AI takes aim at 158-year-old eye exam

It may be time to take a long last look at the vision exam that relies on a cardboard sheet of huge letters at the top and tiny ones at the bottom.

That seemingly immortal element in every eye doctor’s office is known as the Snellen chart. It’s been around since 1862. But Snellen’s ingenuity is now being challenged, at least as a standalone, by an AI-based innovation that would take vision testing online.

The up-and-comer was recently developed at Stanford and is described in a study posted June 3 by Proceedings of the AAAI Conference on Artificial Intelligence.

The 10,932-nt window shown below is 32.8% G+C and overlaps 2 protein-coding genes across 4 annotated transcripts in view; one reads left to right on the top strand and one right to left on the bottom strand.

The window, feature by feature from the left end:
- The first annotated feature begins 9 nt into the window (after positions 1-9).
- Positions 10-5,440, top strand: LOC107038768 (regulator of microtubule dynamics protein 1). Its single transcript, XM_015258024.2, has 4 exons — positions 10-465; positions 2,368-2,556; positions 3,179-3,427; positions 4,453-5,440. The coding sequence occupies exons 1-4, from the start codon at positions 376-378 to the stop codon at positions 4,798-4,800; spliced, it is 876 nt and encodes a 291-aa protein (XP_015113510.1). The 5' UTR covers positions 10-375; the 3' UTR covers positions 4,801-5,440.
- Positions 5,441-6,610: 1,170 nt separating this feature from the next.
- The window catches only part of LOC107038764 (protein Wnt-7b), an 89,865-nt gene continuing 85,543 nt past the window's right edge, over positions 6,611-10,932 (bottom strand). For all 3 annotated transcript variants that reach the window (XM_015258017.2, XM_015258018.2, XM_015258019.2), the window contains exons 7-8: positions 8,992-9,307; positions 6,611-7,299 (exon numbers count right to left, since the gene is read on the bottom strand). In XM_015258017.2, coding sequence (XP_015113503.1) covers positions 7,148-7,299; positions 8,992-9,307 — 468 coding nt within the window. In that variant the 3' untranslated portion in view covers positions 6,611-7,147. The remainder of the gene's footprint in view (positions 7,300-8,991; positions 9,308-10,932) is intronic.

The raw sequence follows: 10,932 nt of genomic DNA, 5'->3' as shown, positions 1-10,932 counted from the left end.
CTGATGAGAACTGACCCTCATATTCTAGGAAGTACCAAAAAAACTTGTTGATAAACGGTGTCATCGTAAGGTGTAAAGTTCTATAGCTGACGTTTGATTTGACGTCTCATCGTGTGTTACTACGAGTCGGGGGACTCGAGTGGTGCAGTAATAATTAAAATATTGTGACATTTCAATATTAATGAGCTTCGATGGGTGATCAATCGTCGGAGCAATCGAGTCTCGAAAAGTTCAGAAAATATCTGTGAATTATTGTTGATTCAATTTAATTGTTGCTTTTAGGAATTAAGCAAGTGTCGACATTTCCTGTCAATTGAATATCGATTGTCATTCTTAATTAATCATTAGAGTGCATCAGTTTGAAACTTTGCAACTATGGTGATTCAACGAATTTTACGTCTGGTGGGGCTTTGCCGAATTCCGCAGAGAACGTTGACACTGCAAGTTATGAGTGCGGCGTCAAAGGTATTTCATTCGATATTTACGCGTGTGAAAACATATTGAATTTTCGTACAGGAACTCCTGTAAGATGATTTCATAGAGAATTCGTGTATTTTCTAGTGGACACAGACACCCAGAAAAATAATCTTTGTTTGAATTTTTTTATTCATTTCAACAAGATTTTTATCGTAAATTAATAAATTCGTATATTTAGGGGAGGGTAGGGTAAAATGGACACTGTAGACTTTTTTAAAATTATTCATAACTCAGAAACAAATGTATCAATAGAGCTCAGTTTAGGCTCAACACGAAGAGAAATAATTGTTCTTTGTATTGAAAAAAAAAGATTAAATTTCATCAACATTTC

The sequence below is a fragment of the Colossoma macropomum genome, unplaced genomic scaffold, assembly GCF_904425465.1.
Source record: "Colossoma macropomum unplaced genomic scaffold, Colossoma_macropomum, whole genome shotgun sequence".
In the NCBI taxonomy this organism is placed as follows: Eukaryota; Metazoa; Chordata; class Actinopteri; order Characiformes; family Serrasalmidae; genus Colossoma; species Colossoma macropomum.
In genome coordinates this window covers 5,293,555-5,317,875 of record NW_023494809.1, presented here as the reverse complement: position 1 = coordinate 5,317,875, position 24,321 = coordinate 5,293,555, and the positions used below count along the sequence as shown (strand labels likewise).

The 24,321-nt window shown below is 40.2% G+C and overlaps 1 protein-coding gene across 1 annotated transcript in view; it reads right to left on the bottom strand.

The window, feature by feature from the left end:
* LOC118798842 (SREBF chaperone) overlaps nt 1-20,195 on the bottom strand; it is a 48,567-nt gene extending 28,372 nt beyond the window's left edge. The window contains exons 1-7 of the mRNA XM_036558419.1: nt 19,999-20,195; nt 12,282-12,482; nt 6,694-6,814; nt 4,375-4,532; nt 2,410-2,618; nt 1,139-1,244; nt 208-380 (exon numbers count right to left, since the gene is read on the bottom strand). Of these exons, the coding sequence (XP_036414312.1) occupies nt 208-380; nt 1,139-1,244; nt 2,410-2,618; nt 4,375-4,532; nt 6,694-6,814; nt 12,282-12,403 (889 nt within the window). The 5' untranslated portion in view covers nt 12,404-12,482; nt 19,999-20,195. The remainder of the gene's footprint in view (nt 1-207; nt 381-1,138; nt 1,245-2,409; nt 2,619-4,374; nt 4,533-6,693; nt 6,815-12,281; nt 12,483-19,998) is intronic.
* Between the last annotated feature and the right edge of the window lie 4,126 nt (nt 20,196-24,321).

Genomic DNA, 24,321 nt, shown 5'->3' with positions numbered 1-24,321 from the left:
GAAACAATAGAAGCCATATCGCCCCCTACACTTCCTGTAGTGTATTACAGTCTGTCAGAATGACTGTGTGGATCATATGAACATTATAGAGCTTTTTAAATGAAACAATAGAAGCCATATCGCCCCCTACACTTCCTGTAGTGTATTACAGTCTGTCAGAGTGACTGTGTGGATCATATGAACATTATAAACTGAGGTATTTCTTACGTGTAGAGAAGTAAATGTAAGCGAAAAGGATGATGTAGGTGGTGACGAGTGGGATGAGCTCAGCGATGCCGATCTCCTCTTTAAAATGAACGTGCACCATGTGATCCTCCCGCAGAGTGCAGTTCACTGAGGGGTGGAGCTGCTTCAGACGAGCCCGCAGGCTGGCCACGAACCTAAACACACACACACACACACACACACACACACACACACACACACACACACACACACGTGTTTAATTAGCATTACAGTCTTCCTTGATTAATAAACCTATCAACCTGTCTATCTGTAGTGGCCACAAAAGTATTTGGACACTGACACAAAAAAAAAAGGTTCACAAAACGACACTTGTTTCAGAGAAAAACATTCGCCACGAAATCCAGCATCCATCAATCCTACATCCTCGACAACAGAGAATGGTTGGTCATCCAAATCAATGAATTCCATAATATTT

In coverage of the research running in Science, reporter Marina Wang explains that the Stanford team ran its model through 1,000 computer simulations mimicking real patients. They found it reduced error by 74% compared with the Snellen test.

In the coverage, one ophthalmologist points out that online eye tests aren’t really new. Still, he allows, the use of AI for boosting accuracy is “clever.”

Another eye MD seems more impressed.

“I think that it would very quickly get adopted by over 80% of ophthalmology practices,” she says. “We really are desperate to have some good way of doing this.”

In any case, the plan is not to replace Snellen’s chart but to augment it.

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